Michael J. Mace, AIA, Associate Principal, Page Southerland Page, LLP (July 2011)
One size doesn't fit all - Each facility is different and each owner has specific goals for his/her facility. The architect and contractor must be able to understand the owner's needs and be able to adapt to them.
One of the most challenging projects we have done was to convert a 1980s' two-story manufacturing facility that housed a small data center. The project required a significant renovation/expansion to convert the building to a large data center. The project had to be designed and constructed without taking the existing data center offline. The project included a new dual-feed utility service entrance/distribution, new generator plant, new chilled water central plant, new dual mission-critical chilled water loop, an upgrade of the existing building structure to an EF2 tornado rating, and an upgrade of the white space floor-loading capacity from 100 PSF to 250 PSF.
Phase one of the project included 2.5 MW of IT load, 25,000 square feet of white space, administrative support space, a new building management system, and related support spaces. The project included a fast-track construction packaging delivery and construction execution process. The project required extensive programming, on-site investigations and planning to develop the demolition sequencing, construction implementation, and project interim phasing requirements. During the course of the project, the client requested multiple designs or "what if" scenarios related to the new data center white space. The design team had to vet these options for consideration while keeping the original design scope on schedule.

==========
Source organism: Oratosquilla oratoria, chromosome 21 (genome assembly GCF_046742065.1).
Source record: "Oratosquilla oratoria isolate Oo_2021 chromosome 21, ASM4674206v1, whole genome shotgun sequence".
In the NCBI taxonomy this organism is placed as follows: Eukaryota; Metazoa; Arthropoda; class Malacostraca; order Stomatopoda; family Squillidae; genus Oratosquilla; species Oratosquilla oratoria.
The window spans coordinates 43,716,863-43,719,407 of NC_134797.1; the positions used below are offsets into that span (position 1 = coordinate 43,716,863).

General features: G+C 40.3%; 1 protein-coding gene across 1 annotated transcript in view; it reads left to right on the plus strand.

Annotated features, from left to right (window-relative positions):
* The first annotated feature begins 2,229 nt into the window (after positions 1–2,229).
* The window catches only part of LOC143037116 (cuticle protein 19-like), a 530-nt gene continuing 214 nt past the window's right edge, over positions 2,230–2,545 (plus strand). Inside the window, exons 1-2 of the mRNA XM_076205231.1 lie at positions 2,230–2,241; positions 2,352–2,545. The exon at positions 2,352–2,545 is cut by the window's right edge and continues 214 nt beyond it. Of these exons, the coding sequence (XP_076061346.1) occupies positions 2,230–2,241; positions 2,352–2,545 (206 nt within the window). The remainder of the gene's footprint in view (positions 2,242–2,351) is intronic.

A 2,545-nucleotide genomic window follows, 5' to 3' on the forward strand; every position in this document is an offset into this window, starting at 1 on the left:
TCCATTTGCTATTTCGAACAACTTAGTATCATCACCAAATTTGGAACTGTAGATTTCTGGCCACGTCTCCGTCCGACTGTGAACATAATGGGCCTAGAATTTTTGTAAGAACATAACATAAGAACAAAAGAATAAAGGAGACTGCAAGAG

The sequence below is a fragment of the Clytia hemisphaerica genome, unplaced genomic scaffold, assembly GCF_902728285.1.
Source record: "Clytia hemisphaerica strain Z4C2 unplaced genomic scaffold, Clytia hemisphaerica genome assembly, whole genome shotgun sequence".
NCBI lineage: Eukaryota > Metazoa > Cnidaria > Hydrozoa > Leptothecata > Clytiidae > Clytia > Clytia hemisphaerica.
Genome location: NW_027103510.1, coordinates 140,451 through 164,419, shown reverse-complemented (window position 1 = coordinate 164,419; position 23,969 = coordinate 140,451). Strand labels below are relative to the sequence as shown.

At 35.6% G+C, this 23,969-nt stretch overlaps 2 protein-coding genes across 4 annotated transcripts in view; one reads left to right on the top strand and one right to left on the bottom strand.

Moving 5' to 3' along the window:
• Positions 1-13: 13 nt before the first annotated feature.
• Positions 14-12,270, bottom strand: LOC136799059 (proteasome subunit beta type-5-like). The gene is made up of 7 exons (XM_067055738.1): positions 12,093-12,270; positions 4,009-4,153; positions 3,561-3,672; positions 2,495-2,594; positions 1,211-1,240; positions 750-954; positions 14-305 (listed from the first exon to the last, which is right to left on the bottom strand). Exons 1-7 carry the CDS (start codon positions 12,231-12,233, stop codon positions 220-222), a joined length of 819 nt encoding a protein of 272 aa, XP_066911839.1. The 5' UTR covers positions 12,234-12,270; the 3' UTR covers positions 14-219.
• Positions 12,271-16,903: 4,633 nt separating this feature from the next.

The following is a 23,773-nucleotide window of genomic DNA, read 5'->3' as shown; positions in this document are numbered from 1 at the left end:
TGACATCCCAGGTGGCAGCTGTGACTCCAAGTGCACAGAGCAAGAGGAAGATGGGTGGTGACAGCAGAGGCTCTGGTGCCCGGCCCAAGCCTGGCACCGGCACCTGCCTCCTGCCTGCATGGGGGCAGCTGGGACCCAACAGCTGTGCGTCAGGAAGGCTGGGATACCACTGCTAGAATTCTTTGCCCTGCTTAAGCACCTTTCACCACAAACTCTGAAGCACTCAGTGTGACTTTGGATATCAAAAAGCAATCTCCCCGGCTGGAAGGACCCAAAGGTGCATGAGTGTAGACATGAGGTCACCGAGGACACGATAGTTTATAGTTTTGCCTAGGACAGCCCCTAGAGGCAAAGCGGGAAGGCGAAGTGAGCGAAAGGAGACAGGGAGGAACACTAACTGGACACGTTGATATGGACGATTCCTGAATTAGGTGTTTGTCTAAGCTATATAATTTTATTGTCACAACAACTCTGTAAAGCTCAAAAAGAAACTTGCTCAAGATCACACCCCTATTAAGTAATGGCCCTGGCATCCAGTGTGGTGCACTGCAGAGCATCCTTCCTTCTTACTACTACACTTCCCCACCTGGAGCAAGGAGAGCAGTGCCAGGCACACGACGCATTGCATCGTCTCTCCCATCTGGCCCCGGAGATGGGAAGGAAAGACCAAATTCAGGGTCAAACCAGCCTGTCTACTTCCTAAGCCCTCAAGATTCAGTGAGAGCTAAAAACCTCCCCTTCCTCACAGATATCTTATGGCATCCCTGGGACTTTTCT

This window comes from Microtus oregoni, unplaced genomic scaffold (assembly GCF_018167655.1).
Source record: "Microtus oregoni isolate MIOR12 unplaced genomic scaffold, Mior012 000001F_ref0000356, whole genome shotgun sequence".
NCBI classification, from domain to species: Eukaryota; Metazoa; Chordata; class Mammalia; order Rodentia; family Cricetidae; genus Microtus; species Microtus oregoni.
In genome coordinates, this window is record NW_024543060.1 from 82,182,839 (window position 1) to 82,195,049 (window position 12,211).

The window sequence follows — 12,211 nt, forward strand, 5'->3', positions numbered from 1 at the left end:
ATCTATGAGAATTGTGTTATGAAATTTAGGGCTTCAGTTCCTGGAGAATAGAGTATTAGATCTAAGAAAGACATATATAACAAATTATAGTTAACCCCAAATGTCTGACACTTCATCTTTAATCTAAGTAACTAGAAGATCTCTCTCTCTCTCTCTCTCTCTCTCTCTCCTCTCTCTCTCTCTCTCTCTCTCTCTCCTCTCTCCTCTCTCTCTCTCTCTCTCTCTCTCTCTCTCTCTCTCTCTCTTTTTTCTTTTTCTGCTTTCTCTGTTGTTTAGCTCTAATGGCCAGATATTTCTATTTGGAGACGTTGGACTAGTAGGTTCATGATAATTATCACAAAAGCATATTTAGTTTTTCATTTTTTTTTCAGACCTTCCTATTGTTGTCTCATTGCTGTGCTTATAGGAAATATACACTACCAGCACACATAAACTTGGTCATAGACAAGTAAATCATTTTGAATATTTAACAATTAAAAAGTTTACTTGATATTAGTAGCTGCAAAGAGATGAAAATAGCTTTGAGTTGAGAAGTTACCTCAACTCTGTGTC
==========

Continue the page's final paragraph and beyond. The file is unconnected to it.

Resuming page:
The design team worked with the general contractor and owner to define the impacts of the various concepts relating to schedule and budget variances to determine the best and highest use for the facility. The initial phase was designed and constructed within a 14-month duration and incorporated all of the facility upgrades to provide a plug-and-play fit-up of subsequent phases.
Collaboration is the key - Without question, it is the ability of the owner, architect, and contractor to enter into a collaborative relationship that determines the success of a fast-tracked project. Collaboration means not only sitting at the same table talking, but each party understanding and respecting the strengths and needs of the other. When that happens, and a few simple techniques are applied, the result is a facility that is ready in the shortest time possible - achieving true speed to market.